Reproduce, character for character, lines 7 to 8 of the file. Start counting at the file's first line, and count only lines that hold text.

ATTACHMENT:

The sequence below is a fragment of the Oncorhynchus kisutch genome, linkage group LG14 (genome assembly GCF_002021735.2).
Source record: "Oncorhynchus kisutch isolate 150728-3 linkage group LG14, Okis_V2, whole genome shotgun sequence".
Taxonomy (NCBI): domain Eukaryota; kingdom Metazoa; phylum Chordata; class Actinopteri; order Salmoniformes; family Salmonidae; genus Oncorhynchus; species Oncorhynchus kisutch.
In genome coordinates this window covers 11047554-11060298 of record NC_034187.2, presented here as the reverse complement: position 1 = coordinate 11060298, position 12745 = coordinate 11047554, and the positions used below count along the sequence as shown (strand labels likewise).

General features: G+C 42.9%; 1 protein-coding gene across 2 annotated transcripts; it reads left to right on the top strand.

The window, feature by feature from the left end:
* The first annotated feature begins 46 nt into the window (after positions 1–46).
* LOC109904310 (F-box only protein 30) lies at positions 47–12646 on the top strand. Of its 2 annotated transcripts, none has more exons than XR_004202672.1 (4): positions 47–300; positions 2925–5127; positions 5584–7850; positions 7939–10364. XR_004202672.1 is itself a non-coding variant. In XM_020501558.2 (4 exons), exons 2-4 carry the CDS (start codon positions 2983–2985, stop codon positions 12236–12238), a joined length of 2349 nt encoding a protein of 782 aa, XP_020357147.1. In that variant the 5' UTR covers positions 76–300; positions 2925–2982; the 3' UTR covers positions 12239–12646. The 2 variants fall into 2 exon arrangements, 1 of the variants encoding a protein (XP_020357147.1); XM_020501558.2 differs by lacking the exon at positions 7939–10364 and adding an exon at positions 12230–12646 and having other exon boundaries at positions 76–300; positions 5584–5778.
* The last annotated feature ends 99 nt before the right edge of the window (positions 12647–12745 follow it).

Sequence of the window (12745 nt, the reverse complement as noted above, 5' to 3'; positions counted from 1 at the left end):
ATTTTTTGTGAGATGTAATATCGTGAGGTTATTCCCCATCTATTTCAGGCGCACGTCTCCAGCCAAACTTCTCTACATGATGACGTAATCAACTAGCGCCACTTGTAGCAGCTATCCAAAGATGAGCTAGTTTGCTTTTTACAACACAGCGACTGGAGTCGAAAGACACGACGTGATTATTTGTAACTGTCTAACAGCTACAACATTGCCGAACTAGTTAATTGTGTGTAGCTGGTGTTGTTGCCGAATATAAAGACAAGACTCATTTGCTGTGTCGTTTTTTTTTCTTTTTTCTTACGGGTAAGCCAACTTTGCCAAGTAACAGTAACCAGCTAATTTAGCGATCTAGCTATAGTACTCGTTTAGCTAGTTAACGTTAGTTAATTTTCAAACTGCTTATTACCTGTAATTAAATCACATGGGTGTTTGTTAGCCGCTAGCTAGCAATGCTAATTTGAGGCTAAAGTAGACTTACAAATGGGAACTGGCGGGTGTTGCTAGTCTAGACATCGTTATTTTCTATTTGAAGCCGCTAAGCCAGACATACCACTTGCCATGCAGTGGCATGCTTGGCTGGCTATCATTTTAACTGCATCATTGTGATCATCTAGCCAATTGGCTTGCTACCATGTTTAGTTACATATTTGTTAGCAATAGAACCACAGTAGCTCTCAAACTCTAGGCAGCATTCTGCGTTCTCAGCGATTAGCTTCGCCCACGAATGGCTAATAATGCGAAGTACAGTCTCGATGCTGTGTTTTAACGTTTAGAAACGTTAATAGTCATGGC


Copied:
* The first annotated feature begins 46 nt into the window (after positions 1–46).
* LOC109904310 (F-box only protein 30) lies at positions 47–12646 on the top strand. Of its 2 annotated transcripts, none has more exons than XR_004202672.1 (4): positions 47–300; positions 2925–5127; positions 5584–7850; positions 7939–10364. XR_004202672.1 is itself a non-coding variant. In XM_020501558.2 (4 exons), exons 2-4 carry the CDS (start codon positions 2983–2985, stop codon positions 12236–12238), a joined length of 2349 nt encoding a protein of 782 aa, XP_020357147.1. In that variant the 5' UTR covers positions 76–300; positions 2925–2982; the 3' UTR covers positions 12239–12646. The 2 variants fall into 2 exon arrangements, 1 of the variants encoding a protein (XP_020357147.1); XM_020501558.2 differs by lacking the exon at positions 7939–10364 and adding an exon at positions 12230–12646 and having other exon boundaries at positions 76–300; positions 5584–5778.